‘Won’t You Be My Neighbor?’ Director Says Mister Rogers Is ‘Empty From Our Culture’ (Video)

Sundance 2018: Morgan Neville calls Fred Rogers “a voice I don’t hear in our culture anymore”

Five years ago, documentarian Morgan Neville won an Oscar for his film on backup singers, “20 Feet From Stardom.” Now he’s back with a documentary about “Mister Rogers’ Neighborhood,” called “Won’t You Be My Neighbor?” And it comes at a time when he says a voice like Fred Rogers is desperately needed in our society.

“It was the voice I needed to hear because it’s a voice I don’t hear in our culture anymore,” Neville told TheWrap’s Steve Pond at this year’s Sundance Film Festival. “It’s a voice of an empathetic adult who’s not condescending, who’s trusting. It’s all these things I find empty from our media culture, empty from our political culture, and it was really nothing more than that as a notion that there was a bigger story here.”

Neville interviews several subject who knew Rogers at different times in his career, discussing his rise from a Presbyterian priest and lifelong Republican to an iconic image in the childhoods of millions of Americans. Rogers became known for using “Neighborhood” to address complex adult issues in ways that kids could understand, from death and divorce to the Kennedy Assassination. One episode even had a segment in the Neighborhood of Make-Believe where King Friday XIII decides to build a giant wall around his kingdom.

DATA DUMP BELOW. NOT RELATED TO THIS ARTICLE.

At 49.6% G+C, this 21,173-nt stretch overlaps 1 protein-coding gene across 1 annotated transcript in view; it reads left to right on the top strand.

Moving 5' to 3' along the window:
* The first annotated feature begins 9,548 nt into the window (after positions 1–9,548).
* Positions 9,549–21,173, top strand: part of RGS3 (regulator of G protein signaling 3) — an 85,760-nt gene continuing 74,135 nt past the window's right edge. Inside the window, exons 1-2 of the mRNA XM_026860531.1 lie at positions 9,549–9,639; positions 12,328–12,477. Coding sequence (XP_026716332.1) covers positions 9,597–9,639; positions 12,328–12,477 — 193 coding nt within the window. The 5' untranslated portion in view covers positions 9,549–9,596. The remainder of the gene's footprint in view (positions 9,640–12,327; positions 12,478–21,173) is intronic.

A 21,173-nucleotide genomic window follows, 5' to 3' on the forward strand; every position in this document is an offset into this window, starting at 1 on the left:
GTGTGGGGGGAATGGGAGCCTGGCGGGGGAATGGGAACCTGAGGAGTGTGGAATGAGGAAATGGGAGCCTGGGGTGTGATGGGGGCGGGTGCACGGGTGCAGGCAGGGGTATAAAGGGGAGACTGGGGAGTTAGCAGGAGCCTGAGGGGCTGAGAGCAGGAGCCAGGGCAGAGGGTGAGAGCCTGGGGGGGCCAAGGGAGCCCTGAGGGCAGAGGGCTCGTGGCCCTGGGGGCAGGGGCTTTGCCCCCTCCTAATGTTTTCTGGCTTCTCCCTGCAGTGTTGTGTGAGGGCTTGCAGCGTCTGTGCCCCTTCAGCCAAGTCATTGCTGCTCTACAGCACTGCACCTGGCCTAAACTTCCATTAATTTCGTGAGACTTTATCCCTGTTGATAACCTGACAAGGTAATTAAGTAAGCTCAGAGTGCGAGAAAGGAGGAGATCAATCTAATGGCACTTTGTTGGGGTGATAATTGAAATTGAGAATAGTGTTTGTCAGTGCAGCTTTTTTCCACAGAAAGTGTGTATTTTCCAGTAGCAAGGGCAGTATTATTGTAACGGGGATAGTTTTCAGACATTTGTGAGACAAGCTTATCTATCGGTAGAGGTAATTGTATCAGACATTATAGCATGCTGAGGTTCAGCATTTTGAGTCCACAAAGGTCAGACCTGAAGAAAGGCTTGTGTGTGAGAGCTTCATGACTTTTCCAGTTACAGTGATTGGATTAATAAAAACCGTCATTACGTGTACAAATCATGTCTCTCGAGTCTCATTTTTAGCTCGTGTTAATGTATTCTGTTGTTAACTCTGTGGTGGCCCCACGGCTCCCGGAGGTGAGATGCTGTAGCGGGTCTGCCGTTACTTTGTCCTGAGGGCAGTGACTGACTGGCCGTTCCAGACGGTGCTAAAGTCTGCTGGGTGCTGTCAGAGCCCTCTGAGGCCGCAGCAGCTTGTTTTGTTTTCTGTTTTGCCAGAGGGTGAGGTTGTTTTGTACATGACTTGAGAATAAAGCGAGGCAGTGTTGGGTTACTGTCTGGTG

“He did this special the day after Bobby Kennedy was assassinated… He spontaneously said, ‘I need to do a show tomorrow to talk to adults to help them talk to kids, because this is something we’re all going through.’”

For more from Neville on how he told the story of Fred Rogers 15 years after his death, watch the video above.